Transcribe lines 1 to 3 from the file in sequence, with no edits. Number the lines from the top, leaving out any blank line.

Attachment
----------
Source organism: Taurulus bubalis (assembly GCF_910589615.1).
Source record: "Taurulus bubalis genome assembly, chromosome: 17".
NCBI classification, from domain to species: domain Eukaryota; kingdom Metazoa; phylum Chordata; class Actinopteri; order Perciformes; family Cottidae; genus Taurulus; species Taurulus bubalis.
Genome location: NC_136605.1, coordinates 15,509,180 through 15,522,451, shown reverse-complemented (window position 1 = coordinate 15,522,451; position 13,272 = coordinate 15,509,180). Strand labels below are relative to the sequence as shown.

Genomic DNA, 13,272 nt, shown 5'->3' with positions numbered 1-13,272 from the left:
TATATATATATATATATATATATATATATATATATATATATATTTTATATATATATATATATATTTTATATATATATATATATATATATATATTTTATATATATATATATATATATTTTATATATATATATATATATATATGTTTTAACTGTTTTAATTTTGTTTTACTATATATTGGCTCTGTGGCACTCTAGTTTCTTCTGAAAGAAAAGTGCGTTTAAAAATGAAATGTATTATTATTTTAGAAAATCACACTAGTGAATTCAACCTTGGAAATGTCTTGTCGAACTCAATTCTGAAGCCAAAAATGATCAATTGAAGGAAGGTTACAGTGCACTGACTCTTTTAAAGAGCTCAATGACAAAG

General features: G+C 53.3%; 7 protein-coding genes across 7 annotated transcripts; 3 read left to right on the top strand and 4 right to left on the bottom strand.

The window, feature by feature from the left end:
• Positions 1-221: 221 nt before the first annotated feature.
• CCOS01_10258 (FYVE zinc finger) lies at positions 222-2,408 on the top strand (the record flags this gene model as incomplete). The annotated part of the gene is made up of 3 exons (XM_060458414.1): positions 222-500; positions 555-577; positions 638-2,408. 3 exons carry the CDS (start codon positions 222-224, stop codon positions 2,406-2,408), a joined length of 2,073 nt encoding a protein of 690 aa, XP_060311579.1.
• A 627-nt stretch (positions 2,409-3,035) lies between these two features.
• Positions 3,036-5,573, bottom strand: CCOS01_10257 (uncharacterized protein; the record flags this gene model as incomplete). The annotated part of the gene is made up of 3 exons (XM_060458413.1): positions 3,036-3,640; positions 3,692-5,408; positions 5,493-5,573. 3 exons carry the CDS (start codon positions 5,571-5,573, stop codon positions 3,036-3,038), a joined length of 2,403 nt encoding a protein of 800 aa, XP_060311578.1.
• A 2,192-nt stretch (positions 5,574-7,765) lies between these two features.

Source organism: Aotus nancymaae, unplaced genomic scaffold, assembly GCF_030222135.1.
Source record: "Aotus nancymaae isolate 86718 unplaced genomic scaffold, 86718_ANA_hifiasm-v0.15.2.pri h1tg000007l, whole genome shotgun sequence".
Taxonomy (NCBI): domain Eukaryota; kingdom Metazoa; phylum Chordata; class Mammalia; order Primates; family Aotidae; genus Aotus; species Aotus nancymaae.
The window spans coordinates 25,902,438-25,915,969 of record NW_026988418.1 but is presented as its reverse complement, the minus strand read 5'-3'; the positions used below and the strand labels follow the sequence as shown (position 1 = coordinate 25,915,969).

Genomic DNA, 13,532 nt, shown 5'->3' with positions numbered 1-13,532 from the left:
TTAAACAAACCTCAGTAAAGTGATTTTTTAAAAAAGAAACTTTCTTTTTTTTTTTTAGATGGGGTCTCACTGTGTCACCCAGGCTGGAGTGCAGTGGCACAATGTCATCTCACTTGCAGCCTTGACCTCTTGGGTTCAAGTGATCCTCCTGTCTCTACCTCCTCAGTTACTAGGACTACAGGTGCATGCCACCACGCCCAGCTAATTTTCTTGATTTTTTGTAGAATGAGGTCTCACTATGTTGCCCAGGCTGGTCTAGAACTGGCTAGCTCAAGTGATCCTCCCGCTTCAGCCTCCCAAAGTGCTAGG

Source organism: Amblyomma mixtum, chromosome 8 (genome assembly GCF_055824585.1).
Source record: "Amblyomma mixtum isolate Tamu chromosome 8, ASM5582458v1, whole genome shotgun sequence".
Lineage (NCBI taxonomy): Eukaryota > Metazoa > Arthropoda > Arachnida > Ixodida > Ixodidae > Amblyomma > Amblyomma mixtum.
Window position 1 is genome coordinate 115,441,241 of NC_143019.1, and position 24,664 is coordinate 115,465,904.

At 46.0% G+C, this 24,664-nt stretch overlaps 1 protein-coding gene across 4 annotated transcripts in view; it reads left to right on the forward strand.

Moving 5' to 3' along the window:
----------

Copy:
Source organism: Taurulus bubalis (assembly GCF_910589615.1).
Source record: "Taurulus bubalis genome assembly, chromosome: 17".
NCBI classification, from domain to species: domain Eukaryota; kingdom Metazoa; phylum Chordata; class Actinopteri; order Perciformes; family Cottidae; genus Taurulus; species Taurulus bubalis.